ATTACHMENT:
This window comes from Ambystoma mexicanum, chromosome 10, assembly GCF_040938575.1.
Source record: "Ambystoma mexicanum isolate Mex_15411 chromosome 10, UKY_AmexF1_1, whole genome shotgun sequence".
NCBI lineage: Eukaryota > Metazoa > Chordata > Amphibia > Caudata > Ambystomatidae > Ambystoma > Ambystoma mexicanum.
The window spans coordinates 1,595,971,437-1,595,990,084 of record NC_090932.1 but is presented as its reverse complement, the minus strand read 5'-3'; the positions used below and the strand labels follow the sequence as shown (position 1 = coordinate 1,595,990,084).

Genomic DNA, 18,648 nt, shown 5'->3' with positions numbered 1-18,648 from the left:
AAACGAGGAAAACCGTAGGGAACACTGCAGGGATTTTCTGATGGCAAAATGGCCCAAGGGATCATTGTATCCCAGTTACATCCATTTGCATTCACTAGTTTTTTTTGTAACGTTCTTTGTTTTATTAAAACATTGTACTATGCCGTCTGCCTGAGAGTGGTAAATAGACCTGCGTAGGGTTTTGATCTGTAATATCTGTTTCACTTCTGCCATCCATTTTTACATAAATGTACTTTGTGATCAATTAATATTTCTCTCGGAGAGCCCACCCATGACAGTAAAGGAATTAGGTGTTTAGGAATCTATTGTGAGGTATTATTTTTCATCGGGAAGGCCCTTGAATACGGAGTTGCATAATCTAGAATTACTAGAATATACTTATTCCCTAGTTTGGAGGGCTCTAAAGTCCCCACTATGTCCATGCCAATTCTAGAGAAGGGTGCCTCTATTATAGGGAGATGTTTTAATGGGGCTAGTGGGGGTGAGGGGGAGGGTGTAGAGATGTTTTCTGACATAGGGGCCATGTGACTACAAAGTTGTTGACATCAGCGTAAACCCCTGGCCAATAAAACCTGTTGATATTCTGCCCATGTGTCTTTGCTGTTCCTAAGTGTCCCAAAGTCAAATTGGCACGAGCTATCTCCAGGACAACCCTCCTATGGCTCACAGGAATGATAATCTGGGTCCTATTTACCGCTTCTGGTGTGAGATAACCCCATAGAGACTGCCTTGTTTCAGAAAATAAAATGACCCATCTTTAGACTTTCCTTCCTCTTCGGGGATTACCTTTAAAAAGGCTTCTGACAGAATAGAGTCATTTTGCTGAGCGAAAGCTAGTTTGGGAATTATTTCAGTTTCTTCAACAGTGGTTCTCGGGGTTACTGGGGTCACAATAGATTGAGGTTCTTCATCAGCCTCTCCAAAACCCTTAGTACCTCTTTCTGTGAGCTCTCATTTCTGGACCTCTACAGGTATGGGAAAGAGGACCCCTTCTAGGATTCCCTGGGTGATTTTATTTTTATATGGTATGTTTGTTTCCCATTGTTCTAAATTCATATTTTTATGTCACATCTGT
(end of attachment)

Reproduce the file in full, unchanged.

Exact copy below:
This window comes from Ambystoma mexicanum, chromosome 10, assembly GCF_040938575.1.
Source record: "Ambystoma mexicanum isolate Mex_15411 chromosome 10, UKY_AmexF1_1, whole genome shotgun sequence".
NCBI lineage: Eukaryota > Metazoa > Chordata > Amphibia > Caudata > Ambystomatidae > Ambystoma > Ambystoma mexicanum.
The window spans coordinates 1,595,971,437-1,595,990,084 of record NC_090932.1 but is presented as its reverse complement, the minus strand read 5'-3'; the positions used below and the strand labels follow the sequence as shown (position 1 = coordinate 1,595,990,084).

Genomic DNA, 18,648 nt, shown 5'->3' with positions numbered 1-18,648 from the left:
AAACGAGGAAAACCGTAGGGAACACTGCAGGGATTTTCTGATGGCAAAATGGCCCAAGGGATCATTGTATCCCAGTTACATCCATTTGCATTCACTAGTTTTTTTTGTAACGTTCTTTGTTTTATTAAAACATTGTACTATGCCGTCTGCCTGAGAGTGGTAAATAGACCTGCGTAGGGTTTTGATCTGTAATATCTGTTTCACTTCTGCCATCCATTTTTACATAAATGTACTTTGTGATCAATTAATATTTCTCTCGGAGAGCCCACCCATGACAGTAAAGGAATTAGGTGTTTAGGAATCTATTGTGAGGTATTATTTTTCATCGGGAAGGCCCTTGAATACGGAGTTGCATAATCTAGAATTACTAGAATATACTTATTCCCTAGTTTGGAGGGCTCTAAAGTCCCCACTATGTCCATGCCAATTCTAGAGAAGGGTGCCTCTATTATAGGGAGATGTTTTAATGGGGCTAGTGGGGGTGAGGGGGAGGGTGTAGAGATGTTTTCTGACATAGGGGCCATGTGACTACAAAGTTGTTGACATCAGCGTAAACCCCTGGCCAATAAAACCTGTTGATATTCTGCCCATGTGTCTTTGCTGTTCCTAAGTGTCCCAAAGTCAAATTGGCACGAGCTATCTCCAGGACAACCCTCCTATGGCTCACAGGAATGATAATCTGGGTCCTATTTACCGCTTCTGGTGTGAGATAACCCCATAGAGACTGCCTTGTTTCAGAAAATAAAATGACCCATCTTTAGACTTTCCTTCCTCTTCGGGGATTACCTTTAAAAAGGCTTCTGACAGAATAGAGTCATTTTGCTGAGCGAAAGCTAGTTTGGGAATTATTTCAGTTTCTTCAACAGTGGTTCTCGGGGTTACTGGGGTCACAATAGATTGAGGTTCTTCATCAGCCTCTCCAAAACCCTTAGTACCTCTTTCTGTGAGCTCTCATTTCTGGACCTCTACAGGTATGGGAAAGAGGACCCCTTCTAGGATTCCCTGGGTGATTTTATTTTTATATGGTATGTTTGTTTCCCATTGTTCTAAATTCATATTTTTATGTCACATCTGT